Uncut Gems is on Netflix from today, January 31. You're in for a treat.

It is rare that a film as relentlessly propulsive and uniquely gripping as Uncut Gems comes along - probably about as rare and mesmerising as the uncut opal around which a lot of the action centres in this high-octane thriller.

From acclaimed sibling filmmaking duo Josh and Benny Safdie, who were behind the excellent 2017 crime drama Good Time starring Robert Pattinson, Uncut Gems similarly thrives on chaos and a mounting sense of stress that verges on panic-inducing.

Adam Sandler is fully immersed in the role of Howard Ratner, a fast-talking Manhattan diamond district jeweller who funds his compulsive gambling habit with increasingly high stakes dodgy dealings.

He's a hundred grand in the hole with Arno (Eric Bogosian), a sinister loan shark who also happens to be his brother-in-law, and has pinned all his hopes on making the money back by auctioning off an uncut black opal smuggled in from Ethiopia.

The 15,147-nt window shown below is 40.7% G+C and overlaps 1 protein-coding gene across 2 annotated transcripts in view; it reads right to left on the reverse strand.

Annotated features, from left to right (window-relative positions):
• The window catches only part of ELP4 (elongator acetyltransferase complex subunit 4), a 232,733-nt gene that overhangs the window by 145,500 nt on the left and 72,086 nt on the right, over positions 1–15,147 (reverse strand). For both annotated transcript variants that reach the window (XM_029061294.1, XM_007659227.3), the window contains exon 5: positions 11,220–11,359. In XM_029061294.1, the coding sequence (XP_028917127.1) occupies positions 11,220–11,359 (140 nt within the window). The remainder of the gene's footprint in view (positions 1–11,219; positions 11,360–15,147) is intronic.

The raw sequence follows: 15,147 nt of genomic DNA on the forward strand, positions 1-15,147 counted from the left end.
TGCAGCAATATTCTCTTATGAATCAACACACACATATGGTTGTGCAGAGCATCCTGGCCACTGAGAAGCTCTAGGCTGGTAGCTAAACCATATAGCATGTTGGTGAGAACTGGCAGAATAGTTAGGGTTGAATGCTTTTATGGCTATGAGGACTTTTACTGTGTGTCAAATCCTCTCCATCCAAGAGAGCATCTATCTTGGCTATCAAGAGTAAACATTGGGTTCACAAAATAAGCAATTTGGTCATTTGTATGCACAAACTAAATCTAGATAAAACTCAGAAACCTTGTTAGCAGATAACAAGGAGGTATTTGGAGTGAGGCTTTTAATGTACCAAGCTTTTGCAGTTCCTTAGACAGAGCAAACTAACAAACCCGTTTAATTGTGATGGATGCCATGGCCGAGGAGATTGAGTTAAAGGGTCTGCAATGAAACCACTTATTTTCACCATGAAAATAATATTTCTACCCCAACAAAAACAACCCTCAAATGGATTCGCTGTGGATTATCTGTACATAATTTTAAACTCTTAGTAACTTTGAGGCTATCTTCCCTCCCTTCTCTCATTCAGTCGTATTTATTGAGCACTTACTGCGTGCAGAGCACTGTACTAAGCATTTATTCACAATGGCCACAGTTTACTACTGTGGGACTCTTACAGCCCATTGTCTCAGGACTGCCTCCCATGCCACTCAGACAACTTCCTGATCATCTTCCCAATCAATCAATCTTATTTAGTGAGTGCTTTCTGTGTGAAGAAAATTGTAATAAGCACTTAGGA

The gem promises to be more trouble than it's worth. When Howard's middleman Demany (Lakeith Stanfield) brings in NBA superstar Kevin Garnett (playing himself) to the store, the basketballer becomes obsessed with its supposed auspicious properties.

He insists on taking it as a good-luck omen for an upcoming match and leaves Howard with a valuable ring as collateral. So begins an increasingly high-wire act where Howard must juggle making progressively outlandish bets and smooth-talking the knuckle-cracking goons on his tail, all the while navigating his complicated family life.

Sandler puts in a career-best performance as the wheeler-dealer who operates under levels of stress and worry unimaginable to anyone else. Idina Menzel has a smaller but no less impactful role as Howard's estranged wife Dinah, while newcomer Julia Fox is magnetic as his employee and girlfriend Julia.

The Safdie brothers have built a whole world for these characters to live in - garishly painted and crackling with tension. The non-stop chatter and overlapping dialogue create a sense of pandemonium that leaves your head swimming, but in the best possible way.

It's an endlessly nerve-wracking, visceral assault of a movie that will leave you exhilarated and probably more than a little relieved to be exiting the cinema.

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